The Takeaway

  • Obstructive sleep apnea can cause daytime sleepiness, snoring, depression, difficulties with concentration, and loss of memory.

The following symptoms of obstructive sleep apnea (OSA) can significantly reduce a person’s quality of life. (In one study the reduction in quality of life with OSA was equivalent to that observed with diabetes or hypertension.1) However, treatment can successfully reduce and even resolve these problems.


Many people with OSA are excessively sleepy during the daytime. This can make it difficult to work, and can even lead to job loss. If you have OSA you might fall asleep while driving a car, watching television, reading, talking on the telephone, or even while eating a meal. People with OSA might not complain of sleepiness; they just think that they are “slowing down” and getting more tired as they get older.

Depression and Memory Problems

Depression is very common in people with untreated OSA. Frequently, people are treated for depression for years before anyone realizes that OSA is causing the depression. People with OSA can also have memory problems, difficulty concentrating, amnesia of events, and slower reaction times.

Impact on Family and Friends

OSA can have a major impact on family and friends. Depression makes it hard to maintain relationships, and people with OSA are less likely to engage in social activities, especially physical exercise, because they are too tired. Because of the loud, bothersome snoring associated with OSA, spouses or bed partners might choose to sleep in separate bedrooms. For men, OSA can also lead to problems with impotence, although this can be the motivation for getting a physical evaluation.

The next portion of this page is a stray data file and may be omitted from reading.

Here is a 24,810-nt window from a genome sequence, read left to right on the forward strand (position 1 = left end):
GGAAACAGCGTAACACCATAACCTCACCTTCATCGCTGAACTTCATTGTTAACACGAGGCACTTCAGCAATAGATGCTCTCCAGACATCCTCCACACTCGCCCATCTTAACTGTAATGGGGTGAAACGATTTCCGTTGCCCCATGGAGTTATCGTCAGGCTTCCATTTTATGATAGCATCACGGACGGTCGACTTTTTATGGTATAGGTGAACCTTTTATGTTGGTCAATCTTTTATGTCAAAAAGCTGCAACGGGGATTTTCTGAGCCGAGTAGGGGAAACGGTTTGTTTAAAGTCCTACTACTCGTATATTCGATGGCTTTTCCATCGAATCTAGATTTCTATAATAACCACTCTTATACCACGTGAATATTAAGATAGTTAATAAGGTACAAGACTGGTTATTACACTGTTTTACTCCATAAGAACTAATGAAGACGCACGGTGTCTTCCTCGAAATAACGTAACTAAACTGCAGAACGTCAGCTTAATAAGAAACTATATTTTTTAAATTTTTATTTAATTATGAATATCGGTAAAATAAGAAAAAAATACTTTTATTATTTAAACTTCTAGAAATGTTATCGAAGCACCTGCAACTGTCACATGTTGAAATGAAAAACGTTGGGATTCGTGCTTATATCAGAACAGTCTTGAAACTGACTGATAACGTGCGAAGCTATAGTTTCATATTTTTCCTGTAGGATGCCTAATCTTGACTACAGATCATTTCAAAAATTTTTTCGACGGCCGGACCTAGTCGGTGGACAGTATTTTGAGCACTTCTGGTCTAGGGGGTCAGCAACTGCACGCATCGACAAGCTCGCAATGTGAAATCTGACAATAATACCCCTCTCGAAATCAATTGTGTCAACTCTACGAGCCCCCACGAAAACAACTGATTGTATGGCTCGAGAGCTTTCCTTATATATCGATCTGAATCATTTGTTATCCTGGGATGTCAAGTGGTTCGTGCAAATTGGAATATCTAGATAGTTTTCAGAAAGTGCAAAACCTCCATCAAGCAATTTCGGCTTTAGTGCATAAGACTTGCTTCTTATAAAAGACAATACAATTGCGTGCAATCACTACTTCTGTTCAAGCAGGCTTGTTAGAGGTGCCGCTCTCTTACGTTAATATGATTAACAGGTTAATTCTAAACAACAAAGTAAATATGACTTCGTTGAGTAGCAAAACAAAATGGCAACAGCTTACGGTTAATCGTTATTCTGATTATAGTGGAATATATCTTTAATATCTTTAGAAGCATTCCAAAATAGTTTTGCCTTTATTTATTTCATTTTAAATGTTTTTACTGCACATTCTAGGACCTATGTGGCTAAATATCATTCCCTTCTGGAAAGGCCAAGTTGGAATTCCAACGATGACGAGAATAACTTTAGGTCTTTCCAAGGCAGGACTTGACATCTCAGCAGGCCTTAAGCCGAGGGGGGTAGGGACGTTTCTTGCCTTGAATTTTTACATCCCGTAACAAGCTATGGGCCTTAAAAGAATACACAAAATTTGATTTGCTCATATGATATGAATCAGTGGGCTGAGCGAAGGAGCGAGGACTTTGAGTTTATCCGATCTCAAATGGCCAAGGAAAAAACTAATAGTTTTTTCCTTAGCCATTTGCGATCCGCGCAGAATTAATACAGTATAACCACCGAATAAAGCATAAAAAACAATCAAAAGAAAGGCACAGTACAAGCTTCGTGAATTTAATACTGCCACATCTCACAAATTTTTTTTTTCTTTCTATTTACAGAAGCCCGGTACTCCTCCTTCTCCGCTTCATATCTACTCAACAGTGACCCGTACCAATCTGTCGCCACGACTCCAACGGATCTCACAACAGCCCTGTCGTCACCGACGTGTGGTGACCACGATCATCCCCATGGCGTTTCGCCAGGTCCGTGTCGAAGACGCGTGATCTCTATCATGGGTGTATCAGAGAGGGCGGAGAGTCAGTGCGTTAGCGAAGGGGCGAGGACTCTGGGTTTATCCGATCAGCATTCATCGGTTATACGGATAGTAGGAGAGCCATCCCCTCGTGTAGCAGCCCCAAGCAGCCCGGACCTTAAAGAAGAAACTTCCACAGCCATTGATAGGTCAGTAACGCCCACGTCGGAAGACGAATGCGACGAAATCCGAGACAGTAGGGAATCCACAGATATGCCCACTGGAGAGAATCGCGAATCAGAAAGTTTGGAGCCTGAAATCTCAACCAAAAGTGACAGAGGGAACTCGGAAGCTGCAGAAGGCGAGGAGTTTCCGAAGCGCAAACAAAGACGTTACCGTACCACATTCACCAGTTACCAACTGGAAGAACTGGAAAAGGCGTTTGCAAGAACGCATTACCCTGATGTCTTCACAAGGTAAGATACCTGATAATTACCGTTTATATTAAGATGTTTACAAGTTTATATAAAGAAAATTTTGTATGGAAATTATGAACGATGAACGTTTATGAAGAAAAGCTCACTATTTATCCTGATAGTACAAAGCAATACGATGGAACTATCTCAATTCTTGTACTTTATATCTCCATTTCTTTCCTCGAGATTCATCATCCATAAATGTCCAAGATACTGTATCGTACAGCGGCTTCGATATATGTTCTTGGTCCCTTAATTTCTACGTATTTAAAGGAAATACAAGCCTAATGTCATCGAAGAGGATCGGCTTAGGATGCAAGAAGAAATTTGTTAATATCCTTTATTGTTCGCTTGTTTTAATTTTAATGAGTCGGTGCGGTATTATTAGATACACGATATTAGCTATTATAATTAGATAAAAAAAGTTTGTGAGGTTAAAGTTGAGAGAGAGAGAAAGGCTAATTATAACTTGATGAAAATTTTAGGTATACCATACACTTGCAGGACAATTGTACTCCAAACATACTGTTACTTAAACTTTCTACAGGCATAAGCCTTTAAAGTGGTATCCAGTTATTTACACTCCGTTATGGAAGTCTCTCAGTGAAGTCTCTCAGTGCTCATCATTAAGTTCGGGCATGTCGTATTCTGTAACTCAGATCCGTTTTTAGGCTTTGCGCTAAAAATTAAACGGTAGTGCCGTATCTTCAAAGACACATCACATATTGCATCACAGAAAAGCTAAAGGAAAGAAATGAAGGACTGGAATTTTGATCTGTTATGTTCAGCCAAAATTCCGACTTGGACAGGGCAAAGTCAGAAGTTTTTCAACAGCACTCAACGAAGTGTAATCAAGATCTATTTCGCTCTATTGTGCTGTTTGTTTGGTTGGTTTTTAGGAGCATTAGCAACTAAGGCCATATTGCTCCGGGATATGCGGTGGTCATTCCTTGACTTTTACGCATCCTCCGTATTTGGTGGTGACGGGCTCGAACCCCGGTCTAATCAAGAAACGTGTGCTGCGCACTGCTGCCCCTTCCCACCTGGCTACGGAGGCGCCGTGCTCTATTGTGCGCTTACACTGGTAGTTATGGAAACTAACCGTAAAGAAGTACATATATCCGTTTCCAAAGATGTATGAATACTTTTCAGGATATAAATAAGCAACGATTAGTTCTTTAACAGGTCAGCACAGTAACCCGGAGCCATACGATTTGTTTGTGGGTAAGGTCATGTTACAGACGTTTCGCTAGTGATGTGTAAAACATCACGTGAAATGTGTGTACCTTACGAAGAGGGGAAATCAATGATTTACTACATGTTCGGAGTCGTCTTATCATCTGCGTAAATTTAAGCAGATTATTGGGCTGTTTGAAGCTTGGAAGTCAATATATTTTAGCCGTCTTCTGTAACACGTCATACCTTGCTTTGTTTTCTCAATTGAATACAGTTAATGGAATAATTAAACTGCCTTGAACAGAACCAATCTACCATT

Societal Consequences: Economic

At a societal level, economic and health utilization studies indicate that people with untreated OSA have greater rates of hospitalization and healthcare costs.2 It is estimated that the total economic cost of moderate to severe OSA is $65 to 165 billion annually in the United States (PDF).3 Successful treatment of OSA can reduce these rates and costs.4

Societal Consequences: Safety

People with OSA are up to ten times more likely to have a motor vehicle accident as a result of sleepiness, sometimes with fatal results.5 Persons who knowingly drive while sleepy may be at risk for civil and criminal liability.6 OSA-related sleepiness can be especially devastating with commercial truck drivers (who have higher rates of OSA) as well as operators of public transportation vehicles. A 2008 train crash in Boston was attributed to the sleepiness of a driver who likely had undiagnosed OSA.7 In this sad example, the driver was killed, passengers were injured, and millions of dollars of damages were incurred.8


  1. Baldwin CM, Griffith KA, Nieto FJ, O’Connor GT, Walsleben JA, Redline S. The association of sleep-disordered breathing and sleep symptoms with quality of life in the sleep heart health study. Sleep 2001;24:96-105.
  2. AlGhanim N, Comondore VR, Fleetham J, Marra CA, Ayas NT. The economic impact of obstructive sleep apnea. Lung 2008;186:7-12.
  3. Harvard Medical School Division of Sleep Medicine. The price of fatigue. December, 2010.
  4. Peker Y, Hedner J, Johansson A, Bende M. Reduced hospitalization with cardiovascular and pulmonary disease in obstructive sleep apnea patients on nasal CPAP treatment. Sleep 1997; 8:645-53.
  5. George CF. Sleep apnea, alertness, and motor vehicle crashes. Am J Respir Crit Care Med 2007;176:954-6.
  6. Madigan E. New Jersey cracks down on drowsy driving. Stateline, November 18, 2003.
  7. Czeisler CA. Drowsy-driving tragedies preventable. Boston Globe, August 3, 2009.
  8. Chakrabarti M. NTSB faults T safety systems in deadly T crash. WBUR, July 15, 2009.